But now it’s 2020, the Year of the Pandemic, and inviting a large number of strangers into a retirement home does not seem like a good idea. So I was not at all surprised to receive a new voter registration card in the mail, directing me to a different polling place. The new location is Cary Presbyterian Church, which is actually closer than Glenaire. It’s a four-minute drive, but the walk is only 17 minutes, mostly along the Higgins Greenway walking trail.

That sounds even more pleasant than my walk in Holly Springs. I’m actually looking forward to it. I just hope the weather is nice.

Oct 05

The twilight of movie theaters

On October 3, MGM Universal announced that the premiere of No Time to Die, the 25th James Bond movie, was being delayed again. It was originally scheduled to open in April, but was postponed several times. Until last week, theaters were expecting to get it in November, but the premiere has now been pushed back to April 2, 2021 — a full year after the original date.

This was the last straw for Cineworld, the parent company of Regal Theaters. Like other exhibitors, they had been counting on the Bond film to help them move back toward profitability. Several other tentpole movies have been delayed (Black Widow, Wonder Woman 1984), failed (Tenet, Mulan), or gone directly to streaming (Hamilton, Greyhound). No Time to Die was pretty much their last hope. With that film delayed until next year, Cineworld has given up. They announced on October 4 that all 543 Regal theaters in the U.S. will be closed next week. Cineworld says this is temporary, but I suspect it may be permanent.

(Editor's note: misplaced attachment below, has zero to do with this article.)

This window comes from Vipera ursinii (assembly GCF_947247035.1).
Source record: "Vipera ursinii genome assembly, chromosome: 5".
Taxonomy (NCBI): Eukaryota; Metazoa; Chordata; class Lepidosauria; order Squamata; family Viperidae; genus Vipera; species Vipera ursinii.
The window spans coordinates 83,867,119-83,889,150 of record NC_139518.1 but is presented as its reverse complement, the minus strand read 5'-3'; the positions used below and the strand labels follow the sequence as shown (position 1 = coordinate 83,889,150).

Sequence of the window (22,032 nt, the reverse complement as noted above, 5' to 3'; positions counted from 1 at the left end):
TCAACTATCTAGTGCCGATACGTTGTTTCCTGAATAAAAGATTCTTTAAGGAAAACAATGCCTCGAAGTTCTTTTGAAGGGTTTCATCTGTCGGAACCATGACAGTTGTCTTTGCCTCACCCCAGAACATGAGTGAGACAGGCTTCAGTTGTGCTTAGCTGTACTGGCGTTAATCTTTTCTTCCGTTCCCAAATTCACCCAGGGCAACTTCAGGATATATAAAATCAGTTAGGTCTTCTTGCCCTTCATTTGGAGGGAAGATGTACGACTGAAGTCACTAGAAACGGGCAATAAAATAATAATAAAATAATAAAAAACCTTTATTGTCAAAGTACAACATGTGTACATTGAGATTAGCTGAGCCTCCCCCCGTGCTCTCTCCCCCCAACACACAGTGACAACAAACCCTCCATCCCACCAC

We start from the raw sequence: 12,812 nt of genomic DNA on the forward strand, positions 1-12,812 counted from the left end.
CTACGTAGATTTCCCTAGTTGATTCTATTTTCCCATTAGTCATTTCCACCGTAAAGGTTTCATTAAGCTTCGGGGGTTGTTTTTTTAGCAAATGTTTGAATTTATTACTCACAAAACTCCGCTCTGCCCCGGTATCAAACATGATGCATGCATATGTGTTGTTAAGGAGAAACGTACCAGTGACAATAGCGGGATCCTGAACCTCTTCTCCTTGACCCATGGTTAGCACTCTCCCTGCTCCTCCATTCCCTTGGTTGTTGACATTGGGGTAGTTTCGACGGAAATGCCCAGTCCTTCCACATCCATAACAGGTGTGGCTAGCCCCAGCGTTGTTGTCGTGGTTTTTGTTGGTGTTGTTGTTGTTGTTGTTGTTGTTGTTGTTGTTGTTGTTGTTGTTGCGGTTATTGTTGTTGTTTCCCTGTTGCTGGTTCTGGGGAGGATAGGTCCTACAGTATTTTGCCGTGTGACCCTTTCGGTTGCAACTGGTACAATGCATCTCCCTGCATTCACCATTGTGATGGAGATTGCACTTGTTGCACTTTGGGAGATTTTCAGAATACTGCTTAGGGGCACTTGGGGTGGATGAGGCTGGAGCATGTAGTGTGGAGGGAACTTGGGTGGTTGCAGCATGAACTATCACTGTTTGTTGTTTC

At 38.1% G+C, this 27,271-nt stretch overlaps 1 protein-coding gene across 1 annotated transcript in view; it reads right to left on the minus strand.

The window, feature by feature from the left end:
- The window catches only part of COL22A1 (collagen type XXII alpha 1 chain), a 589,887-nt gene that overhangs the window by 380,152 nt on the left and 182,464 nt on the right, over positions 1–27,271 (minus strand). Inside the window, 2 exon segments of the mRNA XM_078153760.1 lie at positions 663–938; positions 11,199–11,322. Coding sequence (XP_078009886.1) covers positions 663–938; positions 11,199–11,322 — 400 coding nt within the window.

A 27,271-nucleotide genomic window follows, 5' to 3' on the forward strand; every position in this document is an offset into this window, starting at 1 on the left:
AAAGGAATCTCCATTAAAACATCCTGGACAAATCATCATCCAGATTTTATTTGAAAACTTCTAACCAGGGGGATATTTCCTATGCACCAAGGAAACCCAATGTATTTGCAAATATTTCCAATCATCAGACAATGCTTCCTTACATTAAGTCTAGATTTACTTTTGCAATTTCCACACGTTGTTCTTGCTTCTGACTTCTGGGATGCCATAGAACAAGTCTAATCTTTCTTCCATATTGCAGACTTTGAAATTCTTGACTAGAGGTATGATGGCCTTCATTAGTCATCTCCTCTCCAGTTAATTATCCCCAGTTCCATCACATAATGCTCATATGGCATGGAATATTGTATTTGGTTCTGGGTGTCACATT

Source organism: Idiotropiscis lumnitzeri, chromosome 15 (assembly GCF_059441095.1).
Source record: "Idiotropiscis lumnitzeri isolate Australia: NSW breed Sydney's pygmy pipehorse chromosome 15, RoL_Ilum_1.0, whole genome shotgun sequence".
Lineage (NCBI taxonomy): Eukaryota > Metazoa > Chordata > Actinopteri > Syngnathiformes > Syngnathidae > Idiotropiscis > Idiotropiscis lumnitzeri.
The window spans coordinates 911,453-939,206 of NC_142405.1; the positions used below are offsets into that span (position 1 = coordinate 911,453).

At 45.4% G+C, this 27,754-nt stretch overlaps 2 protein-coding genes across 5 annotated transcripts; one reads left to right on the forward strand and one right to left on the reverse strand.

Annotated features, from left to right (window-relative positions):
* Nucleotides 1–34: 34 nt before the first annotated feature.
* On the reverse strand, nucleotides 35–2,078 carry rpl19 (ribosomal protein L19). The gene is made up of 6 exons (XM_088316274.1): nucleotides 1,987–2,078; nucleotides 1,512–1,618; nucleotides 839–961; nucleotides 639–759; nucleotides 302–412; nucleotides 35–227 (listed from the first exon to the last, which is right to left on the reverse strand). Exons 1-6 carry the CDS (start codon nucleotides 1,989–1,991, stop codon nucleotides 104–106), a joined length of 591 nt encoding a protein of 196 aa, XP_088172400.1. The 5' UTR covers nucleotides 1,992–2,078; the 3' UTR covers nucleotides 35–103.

The writing has been on the wall for movie theaters for quite some time. Even before the COVID-19 pandemic, their revenues had been declining. The advent of large, high-resolution TVs, home theater sound systems, and streaming services has prompted a lot of people to watch their movies at home. And the pandemic pulled the rug out from under the theater chains. Their theaters were shut down for months, and when they finally reopened, it was at a reduced capacity that makes it impossible to turn a profit.

To make matters worse, one of the other safety measures is to require all customers to wear a mask at all times (except when eating or drinking). That’s a deal-killer for me, because a mask makes my glasses fog up. If I can’t see the movie, what is the point of being there? And I suspect I’m not alone in feeling that way.

That was before No Time to Die was delayed to next year. I would like to believe I’m wrong, but I think the theater chains are doomed. I don’t see how they can recover from this.

After seven months, those of us who used to go to movie theaters have been broken of that habit. We have learned that we don’t really need theaters, and the studios are starting to think that they don’t need them either, with so many people using streaming services. The 007 film title seems ironic now, because the movie theaters do have time to die — and their time may be at hand.